There are many genres where people will debate the usefulness of touch controls, but one genre that is unequivocally better played on a touch-screen than a traditional controller is the strategy game. No surprise, then, that the App Store has a ton of great games in the genre, covering everyone from beginners to experts. One of the more prolific developers in this genre in the last few years is Hunted Cow Studios, who have mostly dedicated themselves to cranking out turn-based strategy games, starting with Tank Battle: 1944 ($2.99). Since then, they’ve covered a variety of wars in several times and places, including Rome and the American Civil War. Their latest release, Tank Battle: East Front, brings things back around to where they started, the European theater of World War 2.
The focus this time is on the many clashes between the Soviet forces and the Nazis, and as you would guess from the name, Tank Battle: East Front has its eyes squarely on the tank battles between the two, though a variety of non-tank units show up as well. The way Hunted Cow has set up this release is kind of interesting. While in the past, their games have been released as a single app with IAP campaigns available for a dollar apiece, East Front is divided up by year, with each IAP-free installment giving you two campaigns along with the same shared tutorial campaign. At the time of this review, Tank Battle: East Front 1941 ($1.99) and Tank Battle: East Front 1942 ($1.99) are available, but 1943, 1944, and 1945 are on the way in the coming weeks. You can actually launch the next game from within each installment if you have it on your device, so it feels like one big game apart from the fact that you’ve got a bunch of icons dedicated to it.
The tutorial campaign is the same in both installments so far, and I expect that will be the case all throughout. It offers seven missions, though only the last two have any substance to them, with the first five teaching you the basics of play. Each of the other campaigns offers eight missions, so with two campaigns, you’re looking at 16 missions in total per app. That might seem a little sparse, but the missions can get surprisingly complicated as you go along, so don’t be surprised if you end up spending hours working your way through the lot. There are also three difficulty settings available, with casual mode letting you just sort of roll through and enjoy the sensation of beating up on the other guys, normal mode showing some teeth and demanding a bit of strategy while still giving you room for mistakes, and hard mode giving you a pretty good kicking unless you play nigh-perfectly. There are also two extra missions in each that you can play with a second player via pass and play.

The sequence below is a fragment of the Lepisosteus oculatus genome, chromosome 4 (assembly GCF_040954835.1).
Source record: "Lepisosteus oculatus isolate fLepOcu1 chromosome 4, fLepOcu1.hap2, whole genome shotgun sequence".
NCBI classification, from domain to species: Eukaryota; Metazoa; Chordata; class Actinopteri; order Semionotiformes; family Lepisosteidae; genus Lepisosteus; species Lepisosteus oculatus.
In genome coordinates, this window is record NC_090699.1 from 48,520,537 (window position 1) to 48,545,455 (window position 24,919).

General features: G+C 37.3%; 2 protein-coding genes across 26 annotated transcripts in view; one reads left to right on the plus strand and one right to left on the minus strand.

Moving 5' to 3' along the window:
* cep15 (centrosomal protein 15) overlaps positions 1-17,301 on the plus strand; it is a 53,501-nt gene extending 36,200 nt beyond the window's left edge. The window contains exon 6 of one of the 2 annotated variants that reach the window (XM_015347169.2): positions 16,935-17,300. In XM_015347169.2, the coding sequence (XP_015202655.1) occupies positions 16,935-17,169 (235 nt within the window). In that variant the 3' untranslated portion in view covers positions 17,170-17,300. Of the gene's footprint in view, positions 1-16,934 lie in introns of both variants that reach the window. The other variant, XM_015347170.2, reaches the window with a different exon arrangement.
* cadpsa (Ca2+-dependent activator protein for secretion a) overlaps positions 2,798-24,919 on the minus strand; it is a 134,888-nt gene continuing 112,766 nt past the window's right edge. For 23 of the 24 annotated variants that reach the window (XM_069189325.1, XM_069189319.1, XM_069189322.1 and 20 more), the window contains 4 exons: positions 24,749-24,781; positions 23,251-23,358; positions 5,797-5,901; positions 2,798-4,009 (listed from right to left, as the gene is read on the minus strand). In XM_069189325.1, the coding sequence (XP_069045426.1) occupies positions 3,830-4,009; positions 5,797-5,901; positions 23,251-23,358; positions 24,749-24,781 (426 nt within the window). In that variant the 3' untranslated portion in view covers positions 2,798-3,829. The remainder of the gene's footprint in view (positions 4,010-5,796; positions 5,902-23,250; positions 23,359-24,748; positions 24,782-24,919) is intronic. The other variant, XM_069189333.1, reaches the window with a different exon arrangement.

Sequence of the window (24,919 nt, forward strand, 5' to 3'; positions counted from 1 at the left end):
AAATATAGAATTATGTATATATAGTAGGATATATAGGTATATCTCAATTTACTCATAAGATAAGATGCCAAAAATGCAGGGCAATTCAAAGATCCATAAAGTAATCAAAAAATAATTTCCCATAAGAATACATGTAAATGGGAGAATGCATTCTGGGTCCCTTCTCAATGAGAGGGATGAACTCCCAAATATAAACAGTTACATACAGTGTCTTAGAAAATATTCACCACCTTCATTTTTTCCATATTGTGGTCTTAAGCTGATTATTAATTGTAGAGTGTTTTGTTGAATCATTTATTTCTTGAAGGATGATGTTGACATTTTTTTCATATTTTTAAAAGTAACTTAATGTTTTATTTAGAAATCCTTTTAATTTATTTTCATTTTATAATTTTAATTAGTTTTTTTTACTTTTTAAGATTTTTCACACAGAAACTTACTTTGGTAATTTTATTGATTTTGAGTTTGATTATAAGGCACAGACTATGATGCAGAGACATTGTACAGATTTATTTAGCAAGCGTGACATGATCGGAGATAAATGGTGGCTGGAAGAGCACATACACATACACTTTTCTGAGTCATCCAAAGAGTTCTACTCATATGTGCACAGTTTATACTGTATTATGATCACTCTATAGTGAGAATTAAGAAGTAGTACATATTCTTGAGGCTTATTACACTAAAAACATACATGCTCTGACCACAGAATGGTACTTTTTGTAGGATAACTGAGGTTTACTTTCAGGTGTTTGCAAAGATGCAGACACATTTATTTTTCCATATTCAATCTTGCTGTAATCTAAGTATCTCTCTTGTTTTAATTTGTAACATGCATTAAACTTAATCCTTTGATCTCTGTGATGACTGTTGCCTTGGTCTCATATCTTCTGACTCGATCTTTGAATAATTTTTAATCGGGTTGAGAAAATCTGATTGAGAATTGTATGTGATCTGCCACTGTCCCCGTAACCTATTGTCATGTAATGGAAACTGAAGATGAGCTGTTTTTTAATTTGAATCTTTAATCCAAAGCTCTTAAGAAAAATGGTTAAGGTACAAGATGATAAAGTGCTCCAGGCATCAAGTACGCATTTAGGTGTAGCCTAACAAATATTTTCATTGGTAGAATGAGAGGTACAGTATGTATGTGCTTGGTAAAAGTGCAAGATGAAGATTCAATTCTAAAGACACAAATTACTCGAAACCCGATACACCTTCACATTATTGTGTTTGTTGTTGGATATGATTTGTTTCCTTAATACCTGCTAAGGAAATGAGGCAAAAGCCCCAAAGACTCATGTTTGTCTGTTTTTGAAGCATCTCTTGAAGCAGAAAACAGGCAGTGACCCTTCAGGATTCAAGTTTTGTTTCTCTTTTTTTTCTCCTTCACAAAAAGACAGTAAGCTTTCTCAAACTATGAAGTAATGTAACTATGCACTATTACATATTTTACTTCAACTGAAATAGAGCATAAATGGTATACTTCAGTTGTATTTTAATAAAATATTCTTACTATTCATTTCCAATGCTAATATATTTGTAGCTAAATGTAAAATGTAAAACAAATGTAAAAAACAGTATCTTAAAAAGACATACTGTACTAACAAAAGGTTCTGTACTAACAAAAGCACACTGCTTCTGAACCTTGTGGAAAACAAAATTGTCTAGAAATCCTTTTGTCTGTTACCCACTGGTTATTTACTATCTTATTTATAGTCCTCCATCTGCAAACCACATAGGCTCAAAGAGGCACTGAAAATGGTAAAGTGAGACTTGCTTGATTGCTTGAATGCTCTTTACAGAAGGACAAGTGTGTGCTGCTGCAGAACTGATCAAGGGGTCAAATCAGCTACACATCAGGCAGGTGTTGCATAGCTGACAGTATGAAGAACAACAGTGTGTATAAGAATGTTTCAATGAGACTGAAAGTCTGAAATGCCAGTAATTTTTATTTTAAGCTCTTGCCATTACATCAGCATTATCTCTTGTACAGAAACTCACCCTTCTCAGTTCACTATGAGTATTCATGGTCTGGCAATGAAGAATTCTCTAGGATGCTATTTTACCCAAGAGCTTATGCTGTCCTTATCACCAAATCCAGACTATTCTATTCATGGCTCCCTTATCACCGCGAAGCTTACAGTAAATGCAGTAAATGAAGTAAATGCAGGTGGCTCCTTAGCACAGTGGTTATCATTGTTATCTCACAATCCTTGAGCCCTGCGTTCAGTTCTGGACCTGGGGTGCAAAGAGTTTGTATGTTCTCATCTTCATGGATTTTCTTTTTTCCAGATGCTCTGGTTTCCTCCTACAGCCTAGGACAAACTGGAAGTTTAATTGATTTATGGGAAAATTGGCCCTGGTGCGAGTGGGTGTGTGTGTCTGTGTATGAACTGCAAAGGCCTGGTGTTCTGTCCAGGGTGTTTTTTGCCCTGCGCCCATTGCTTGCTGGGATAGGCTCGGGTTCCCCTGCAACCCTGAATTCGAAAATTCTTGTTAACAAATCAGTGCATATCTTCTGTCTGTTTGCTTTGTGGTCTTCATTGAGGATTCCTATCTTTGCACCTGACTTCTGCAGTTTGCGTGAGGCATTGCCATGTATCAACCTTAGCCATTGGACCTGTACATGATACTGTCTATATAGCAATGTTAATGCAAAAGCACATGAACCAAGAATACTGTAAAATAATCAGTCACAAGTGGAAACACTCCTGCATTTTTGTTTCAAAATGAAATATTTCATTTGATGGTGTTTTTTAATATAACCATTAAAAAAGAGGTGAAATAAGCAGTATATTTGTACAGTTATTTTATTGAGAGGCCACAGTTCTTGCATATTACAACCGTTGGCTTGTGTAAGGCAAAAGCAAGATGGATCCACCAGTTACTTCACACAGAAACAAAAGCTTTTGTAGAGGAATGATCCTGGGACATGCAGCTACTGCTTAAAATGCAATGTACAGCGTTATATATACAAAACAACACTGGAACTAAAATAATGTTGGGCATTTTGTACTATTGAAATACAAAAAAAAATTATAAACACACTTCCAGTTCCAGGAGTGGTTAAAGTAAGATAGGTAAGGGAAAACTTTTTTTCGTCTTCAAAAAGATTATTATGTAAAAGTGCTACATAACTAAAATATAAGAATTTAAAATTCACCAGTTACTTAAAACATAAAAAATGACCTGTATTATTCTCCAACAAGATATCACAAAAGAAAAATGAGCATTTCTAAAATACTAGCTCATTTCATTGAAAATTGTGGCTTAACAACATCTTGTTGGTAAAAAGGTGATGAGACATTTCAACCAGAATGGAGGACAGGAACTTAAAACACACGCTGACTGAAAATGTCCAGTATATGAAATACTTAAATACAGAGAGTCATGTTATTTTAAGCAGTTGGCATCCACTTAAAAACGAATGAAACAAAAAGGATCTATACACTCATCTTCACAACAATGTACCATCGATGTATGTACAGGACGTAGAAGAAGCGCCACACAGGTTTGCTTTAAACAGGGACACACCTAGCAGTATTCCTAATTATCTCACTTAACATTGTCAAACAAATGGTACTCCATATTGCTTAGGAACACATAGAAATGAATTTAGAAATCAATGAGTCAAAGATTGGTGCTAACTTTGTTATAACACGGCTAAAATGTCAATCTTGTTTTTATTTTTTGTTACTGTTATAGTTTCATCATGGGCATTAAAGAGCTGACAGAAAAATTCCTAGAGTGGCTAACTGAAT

The thing I like about Hunted Cow’s strategy games is that they’re actually quite approachable for games of this genre. Coming from a largely console background as far as strategy games go, I find a lot of the sims with PC roots to be absolutely terrifying in terms of complexity. I admire them, to be sure, but I tend to get in over my head fast when I play them. Hunted Cow’s games, while using the hex grid calling card I immediately associate with hardcore PC sims, are actually pretty easy to get the hang of, and the difficulty settings are balanced well enough to satisfy a wide range of skill. There’s a lot going on behind the curtain, I’ve no doubt, but at a basic level, you’re really just moving your units around and telling them what to kill or protect. You don’t have to collect resources, build anything, or worry about anything outside of battle strategy. That might not be enough for some, but I find it very appealing.
There are plenty of different units on the field, though the exact mix varies by year. Some can move and shoot, others fire from a distance, and some need to get up close and personal. It’s of course important to know your units well, something that’s easy to tell at a glance thanks to the excellent graphical designs. Beyond matching the right units against the right opponents, most of the strategy in the game comes from positioning. You’ll often need to take and hold checkpoints or protect weaker units from being destroyed, so where you position your units is vital. You also need to mind your flanks, since getting hit from the sides or rear will do a lot more damage than usual. Of course, you can take advantage of that yourself, and this is an important part of the offensive strategy on harder maps.